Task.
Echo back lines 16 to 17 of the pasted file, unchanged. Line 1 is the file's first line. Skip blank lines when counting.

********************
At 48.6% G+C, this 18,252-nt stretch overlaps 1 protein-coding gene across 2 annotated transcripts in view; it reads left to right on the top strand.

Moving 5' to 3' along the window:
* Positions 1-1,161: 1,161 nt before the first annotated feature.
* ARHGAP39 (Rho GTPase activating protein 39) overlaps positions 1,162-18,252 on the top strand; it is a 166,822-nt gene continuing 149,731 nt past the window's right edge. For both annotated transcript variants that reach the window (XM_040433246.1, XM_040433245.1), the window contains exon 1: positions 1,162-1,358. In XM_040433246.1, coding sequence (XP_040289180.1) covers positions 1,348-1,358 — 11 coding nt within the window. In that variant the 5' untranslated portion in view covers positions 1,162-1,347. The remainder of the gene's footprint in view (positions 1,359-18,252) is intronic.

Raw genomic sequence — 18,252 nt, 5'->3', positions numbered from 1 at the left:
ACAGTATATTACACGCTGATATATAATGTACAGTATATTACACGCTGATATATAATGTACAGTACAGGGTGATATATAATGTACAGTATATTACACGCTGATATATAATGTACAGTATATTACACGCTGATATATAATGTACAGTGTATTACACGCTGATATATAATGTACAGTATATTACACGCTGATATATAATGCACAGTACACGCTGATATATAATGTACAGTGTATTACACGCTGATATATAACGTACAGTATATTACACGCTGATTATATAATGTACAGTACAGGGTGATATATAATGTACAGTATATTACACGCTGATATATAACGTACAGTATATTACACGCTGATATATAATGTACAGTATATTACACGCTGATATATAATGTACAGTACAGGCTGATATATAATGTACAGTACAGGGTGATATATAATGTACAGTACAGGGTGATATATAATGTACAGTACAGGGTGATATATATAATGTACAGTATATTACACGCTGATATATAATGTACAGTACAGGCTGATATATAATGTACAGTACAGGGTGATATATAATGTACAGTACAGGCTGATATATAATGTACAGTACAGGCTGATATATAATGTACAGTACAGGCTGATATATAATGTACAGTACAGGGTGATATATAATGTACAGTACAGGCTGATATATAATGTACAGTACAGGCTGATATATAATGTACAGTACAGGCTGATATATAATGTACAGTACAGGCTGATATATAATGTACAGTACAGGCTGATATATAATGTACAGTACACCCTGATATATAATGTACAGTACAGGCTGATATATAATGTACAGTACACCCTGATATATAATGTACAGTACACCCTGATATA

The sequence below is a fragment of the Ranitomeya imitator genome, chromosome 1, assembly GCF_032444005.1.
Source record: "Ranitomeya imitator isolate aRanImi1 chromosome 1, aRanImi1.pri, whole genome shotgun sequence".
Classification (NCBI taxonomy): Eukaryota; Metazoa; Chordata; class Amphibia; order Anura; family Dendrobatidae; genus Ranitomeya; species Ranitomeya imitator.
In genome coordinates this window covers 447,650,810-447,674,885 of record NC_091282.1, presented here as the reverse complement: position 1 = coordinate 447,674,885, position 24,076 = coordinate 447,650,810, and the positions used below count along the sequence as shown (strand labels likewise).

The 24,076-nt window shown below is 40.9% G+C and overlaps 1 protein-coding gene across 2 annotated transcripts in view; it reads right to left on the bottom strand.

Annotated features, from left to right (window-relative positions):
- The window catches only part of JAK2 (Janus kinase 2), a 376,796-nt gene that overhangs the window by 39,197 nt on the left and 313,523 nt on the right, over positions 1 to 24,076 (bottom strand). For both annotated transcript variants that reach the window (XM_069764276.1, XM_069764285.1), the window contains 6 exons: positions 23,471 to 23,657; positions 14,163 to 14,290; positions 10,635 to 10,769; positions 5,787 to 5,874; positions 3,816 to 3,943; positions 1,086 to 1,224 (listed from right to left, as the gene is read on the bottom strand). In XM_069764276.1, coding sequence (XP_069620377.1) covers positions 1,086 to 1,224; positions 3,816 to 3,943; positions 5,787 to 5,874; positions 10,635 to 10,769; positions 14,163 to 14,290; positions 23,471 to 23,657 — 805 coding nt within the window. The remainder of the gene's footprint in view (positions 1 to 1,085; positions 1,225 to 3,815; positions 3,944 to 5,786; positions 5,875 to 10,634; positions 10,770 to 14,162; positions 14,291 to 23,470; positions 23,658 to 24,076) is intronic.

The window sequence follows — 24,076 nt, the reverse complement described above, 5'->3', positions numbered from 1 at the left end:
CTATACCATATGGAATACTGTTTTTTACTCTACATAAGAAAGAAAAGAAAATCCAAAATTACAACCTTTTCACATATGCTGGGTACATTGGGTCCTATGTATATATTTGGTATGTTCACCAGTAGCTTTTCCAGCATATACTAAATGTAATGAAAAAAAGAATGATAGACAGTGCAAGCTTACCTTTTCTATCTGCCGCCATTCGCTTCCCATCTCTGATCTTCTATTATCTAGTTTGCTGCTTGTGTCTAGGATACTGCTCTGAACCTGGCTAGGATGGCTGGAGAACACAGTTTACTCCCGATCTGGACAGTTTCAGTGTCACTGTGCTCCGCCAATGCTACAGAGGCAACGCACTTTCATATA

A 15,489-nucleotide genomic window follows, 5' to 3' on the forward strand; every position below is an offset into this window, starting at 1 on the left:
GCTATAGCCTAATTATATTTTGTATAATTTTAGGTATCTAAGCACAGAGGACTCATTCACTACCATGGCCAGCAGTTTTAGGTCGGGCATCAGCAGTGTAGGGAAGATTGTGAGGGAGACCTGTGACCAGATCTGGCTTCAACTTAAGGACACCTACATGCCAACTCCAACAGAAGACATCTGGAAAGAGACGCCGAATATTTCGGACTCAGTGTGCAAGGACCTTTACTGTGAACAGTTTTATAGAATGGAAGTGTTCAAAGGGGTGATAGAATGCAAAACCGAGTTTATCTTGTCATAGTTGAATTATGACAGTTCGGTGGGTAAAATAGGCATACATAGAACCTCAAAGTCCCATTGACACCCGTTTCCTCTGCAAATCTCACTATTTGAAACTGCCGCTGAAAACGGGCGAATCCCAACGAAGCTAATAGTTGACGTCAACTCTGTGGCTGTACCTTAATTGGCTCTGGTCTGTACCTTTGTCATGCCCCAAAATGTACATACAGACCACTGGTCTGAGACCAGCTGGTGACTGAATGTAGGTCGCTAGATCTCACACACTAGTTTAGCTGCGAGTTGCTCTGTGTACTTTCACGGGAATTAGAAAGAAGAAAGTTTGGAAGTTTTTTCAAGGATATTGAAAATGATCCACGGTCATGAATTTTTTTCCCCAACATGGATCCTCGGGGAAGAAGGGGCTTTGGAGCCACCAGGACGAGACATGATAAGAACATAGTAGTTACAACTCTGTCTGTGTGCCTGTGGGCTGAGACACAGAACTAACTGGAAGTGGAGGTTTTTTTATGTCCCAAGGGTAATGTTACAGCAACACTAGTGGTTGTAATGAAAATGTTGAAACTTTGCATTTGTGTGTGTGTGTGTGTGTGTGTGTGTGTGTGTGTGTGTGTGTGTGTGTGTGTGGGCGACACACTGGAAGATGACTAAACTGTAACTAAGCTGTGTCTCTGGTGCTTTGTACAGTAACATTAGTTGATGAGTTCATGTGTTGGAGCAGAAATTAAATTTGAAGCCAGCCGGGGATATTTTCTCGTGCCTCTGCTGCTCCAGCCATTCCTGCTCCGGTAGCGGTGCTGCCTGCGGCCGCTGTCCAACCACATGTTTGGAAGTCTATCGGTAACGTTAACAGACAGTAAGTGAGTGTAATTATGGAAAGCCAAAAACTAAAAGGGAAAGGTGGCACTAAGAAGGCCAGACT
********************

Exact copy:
A 15,489-nucleotide genomic window follows, 5' to 3' on the forward strand; every position below is an offset into this window, starting at 1 on the left:
GCTATAGCCTAATTATATTTTGTATAATTTTAGGTATCTAAGCACAGAGGACTCATTCACTACCATGGCCAGCAGTTTTAGGTCGGGCATCAGCAGTGTAGGGAAGATTGTGAGGGAGACCTGTGACCAGATCTGGCTTCAACTTAAGGACACCTACATGCCAACTCCAACAGAAGACATCTGGAAAGAGACGCCGAATATTTCGGACTCAGTGTGCAAGGACCTTTACTGTGAACAGTTTTATAGAATGGAAGTGTTCAAAGGGGTGATAGAATGCAAAACCGAGTTTATCTTGTCATAGTTGAATTATGACAGTTCGGTGGGTAAAATAGGCATACATAGAACCTCAAAGTCCCATTGACACCCGTTTCCTCTGCAAATCTCACTATTTGAAACTGCCGCTGAAAACGGGCGAATCCCAACGAAGCTAATAGTTGACGTCAACTCTGTGGCTGTACCTTAATTGGCTCTGGTCTGTACCTTTGTCATGCCCCAAAATGTACATACAGACCACTGGTCTGAGACCAGCTGGTGACTGAATGTAGGTCGCTAGATCTCACACACTAGTTTAGCTGCGAGTTGCTCTGTGTACTTTCACGGGAATTAGAAAGAAGAAAGTTTGGAAGTTTTTTCAAGGATATTGAAAATGATCCACGGTCATGAATTTTTTTCCCCAACATGGATCCTCGGGGAAGAAGGGGCTTTGGAGCCACCAGGACGAGACATGATAAGAACATAGTAGTTACAACTCTGTCTGTGTGCCTGTGGGCTGAGACACAGAACTAACTGGAAGTGGAGGTTTTTTTATGTCCCAAGGGTAATGTTACAGCAACACTAGTGGTTGTAATGAAAATGTTGAAACTTTGCATTTGTGTGTGTGTGTGTGTGTGTGTGTGTGTGTGTGTGTGTGTGTGTGTGTGTGTGGGCGACACACTGGAAGATGACTAAACTGTAACTAAGCTGTGTCTCTGGTGCTTTGTACAGTAACATTAGTTGATGAGTTCATGTGTTGGAGCAGAAATTAAATTTGAAGCCAGCCGGGGATATTTTCTCGTGCCTCTGCTGCTCCAGCCATTCCTGCTCCGGTAGCGGTGCTGCCTGCGGCCGCTGTCCAACCACATGTTTGGAAGTCTATCGGTAACGTTAACAGACAGTAAGTGAGTGTAATTATGGAAAGCCAAAAACTAAAAGGGAAAGGTGGCACTAAGAAGGCCAGACT